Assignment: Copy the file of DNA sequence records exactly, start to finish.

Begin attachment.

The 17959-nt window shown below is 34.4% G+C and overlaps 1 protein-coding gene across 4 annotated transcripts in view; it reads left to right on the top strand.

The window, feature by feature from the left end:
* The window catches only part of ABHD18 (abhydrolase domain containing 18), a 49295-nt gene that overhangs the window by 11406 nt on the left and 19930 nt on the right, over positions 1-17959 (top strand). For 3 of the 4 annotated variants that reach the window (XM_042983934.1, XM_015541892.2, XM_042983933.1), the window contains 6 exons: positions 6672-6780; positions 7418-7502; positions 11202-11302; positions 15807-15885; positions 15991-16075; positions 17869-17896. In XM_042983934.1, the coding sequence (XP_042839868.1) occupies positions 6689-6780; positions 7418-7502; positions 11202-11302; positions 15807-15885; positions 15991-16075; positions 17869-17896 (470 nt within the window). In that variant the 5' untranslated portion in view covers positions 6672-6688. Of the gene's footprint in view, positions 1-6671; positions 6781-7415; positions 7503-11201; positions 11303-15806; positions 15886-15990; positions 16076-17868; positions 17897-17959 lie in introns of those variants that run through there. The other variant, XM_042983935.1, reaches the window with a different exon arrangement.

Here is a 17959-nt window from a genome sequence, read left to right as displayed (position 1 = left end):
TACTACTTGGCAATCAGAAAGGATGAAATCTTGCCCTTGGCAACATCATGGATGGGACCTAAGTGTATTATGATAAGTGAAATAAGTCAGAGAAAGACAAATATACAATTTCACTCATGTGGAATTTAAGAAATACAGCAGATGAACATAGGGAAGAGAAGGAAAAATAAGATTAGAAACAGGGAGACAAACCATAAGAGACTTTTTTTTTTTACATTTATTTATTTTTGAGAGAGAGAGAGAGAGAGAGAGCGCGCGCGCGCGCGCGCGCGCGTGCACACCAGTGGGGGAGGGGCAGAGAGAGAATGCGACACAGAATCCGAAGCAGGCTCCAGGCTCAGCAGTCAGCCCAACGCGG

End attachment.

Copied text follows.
The 17959-nt window shown below is 34.4% G+C and overlaps 1 protein-coding gene across 4 annotated transcripts in view; it reads left to right on the top strand.

The window, feature by feature from the left end:
* The window catches only part of ABHD18 (abhydrolase domain containing 18), a 49295-nt gene that overhangs the window by 11406 nt on the left and 19930 nt on the right, over positions 1-17959 (top strand). For 3 of the 4 annotated variants that reach the window (XM_042983934.1, XM_015541892.2, XM_042983933.1), the window contains 6 exons: positions 6672-6780; positions 7418-7502; positions 11202-11302; positions 15807-15885; positions 15991-16075; positions 17869-17896. In XM_042983934.1, the coding sequence (XP_042839868.1) occupies positions 6689-6780; positions 7418-7502; positions 11202-11302; positions 15807-15885; positions 15991-16075; positions 17869-17896 (470 nt within the window). In that variant the 5' untranslated portion in view covers positions 6672-6688. Of the gene's footprint in view, positions 1-6671; positions 6781-7415; positions 7503-11201; positions 11303-15806; positions 15886-15990; positions 16076-17868; positions 17897-17959 lie in introns of those variants that run through there. The other variant, XM_042983935.1, reaches the window with a different exon arrangement.

Here is a 17959-nt window from a genome sequence, read left to right as displayed (position 1 = left end):
TACTACTTGGCAATCAGAAAGGATGAAATCTTGCCCTTGGCAACATCATGGATGGGACCTAAGTGTATTATGATAAGTGAAATAAGTCAGAGAAAGACAAATATACAATTTCACTCATGTGGAATTTAAGAAATACAGCAGATGAACATAGGGAAGAGAAGGAAAAATAAGATTAGAAACAGGGAGACAAACCATAAGAGACTTTTTTTTTTTACATTTATTTATTTTTGAGAGAGAGAGAGAGAGAGAGAGCGCGCGCGCGCGCGCGCGCGCGTGCACACCAGTGGGGGAGGGGCAGAGAGAGAATGCGACACAGAATCCGAAGCAGGCTCCAGGCTCAGCAGTCAGCCCAACGCGG